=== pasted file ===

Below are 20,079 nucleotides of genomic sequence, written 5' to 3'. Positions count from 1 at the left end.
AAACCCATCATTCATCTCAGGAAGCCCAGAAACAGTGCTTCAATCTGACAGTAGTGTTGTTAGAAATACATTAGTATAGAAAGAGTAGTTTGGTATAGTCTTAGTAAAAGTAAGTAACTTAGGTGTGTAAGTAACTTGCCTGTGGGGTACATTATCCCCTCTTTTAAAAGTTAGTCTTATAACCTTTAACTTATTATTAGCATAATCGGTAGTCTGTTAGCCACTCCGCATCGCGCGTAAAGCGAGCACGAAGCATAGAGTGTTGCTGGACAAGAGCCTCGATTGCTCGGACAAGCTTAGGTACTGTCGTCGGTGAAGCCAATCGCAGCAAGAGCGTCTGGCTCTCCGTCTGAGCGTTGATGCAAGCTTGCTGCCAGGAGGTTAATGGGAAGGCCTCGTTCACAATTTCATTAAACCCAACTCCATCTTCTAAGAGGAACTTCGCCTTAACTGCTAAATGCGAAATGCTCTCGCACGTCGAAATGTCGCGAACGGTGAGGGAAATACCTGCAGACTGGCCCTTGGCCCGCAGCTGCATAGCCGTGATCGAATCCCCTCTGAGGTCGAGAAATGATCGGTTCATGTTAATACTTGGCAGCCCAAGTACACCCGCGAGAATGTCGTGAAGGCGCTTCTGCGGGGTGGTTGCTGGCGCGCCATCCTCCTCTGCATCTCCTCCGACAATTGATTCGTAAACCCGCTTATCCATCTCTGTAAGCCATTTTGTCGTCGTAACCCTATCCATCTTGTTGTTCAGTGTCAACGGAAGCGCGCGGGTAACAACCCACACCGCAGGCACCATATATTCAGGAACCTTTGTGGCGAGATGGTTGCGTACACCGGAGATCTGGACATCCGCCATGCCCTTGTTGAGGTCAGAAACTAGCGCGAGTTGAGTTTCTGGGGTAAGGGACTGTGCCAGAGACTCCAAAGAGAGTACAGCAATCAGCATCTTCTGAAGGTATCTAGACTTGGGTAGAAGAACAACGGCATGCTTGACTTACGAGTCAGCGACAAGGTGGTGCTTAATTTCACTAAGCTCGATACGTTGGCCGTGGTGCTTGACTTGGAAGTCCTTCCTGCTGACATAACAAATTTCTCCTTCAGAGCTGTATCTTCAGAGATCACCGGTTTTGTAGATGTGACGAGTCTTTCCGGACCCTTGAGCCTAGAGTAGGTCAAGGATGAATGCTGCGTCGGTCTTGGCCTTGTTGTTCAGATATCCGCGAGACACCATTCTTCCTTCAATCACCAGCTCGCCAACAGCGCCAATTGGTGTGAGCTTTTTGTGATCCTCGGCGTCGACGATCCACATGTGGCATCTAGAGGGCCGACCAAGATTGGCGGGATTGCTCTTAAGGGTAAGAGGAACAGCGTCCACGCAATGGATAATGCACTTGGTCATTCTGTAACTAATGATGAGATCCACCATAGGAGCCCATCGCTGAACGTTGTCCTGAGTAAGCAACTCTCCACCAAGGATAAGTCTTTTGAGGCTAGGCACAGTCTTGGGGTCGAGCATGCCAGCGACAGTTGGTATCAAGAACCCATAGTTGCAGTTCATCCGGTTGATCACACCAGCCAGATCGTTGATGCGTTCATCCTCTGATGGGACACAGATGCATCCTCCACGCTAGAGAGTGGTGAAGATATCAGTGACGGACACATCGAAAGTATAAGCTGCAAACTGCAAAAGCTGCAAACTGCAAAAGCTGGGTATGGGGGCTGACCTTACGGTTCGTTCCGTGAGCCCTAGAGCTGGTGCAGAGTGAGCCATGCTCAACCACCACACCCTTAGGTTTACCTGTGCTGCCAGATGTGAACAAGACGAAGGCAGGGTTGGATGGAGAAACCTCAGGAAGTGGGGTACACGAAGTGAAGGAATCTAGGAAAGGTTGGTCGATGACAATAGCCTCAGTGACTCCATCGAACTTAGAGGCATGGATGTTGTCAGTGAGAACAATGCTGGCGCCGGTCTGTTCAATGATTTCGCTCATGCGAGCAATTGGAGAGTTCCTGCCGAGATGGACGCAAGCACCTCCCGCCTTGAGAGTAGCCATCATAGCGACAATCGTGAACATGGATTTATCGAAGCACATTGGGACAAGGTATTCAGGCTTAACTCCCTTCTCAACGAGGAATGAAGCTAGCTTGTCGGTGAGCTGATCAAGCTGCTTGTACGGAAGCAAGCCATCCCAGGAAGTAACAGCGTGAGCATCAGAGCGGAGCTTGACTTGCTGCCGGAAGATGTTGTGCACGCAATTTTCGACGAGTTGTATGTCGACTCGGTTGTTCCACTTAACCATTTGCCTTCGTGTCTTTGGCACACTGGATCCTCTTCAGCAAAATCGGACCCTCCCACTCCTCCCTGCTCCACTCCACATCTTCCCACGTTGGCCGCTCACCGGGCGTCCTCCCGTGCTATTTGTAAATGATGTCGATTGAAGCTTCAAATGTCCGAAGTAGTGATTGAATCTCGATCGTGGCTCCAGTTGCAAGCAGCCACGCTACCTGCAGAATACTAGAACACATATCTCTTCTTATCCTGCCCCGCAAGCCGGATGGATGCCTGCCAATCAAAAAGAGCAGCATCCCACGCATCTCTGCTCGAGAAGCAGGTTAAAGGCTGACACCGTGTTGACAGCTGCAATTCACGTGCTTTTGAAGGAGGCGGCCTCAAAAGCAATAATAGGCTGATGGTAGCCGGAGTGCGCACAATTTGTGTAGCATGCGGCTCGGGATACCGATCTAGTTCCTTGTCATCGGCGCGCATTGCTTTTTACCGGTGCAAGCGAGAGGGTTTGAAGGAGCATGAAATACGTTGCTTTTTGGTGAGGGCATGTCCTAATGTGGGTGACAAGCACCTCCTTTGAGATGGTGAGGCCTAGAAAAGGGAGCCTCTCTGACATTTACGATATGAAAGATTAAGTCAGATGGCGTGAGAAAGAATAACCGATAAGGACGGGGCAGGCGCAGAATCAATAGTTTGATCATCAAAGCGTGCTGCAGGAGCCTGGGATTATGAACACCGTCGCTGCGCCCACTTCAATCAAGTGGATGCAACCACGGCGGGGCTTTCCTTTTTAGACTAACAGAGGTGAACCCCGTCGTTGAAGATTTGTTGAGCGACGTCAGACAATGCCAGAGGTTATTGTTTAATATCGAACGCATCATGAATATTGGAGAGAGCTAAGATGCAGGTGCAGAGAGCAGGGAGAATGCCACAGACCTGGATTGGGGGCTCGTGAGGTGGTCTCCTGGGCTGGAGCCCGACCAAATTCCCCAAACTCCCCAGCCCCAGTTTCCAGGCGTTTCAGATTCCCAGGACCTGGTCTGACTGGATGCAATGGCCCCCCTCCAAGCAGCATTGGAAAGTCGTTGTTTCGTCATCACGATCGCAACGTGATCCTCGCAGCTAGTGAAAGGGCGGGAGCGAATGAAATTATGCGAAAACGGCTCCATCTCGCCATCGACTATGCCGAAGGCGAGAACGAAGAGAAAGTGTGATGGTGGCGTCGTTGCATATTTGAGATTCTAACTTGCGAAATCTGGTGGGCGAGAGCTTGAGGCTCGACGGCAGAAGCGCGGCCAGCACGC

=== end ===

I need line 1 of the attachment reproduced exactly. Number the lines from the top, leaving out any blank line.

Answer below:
Below are 20,079 nucleotides of genomic sequence, written 5' to 3'. Positions count from 1 at the left end.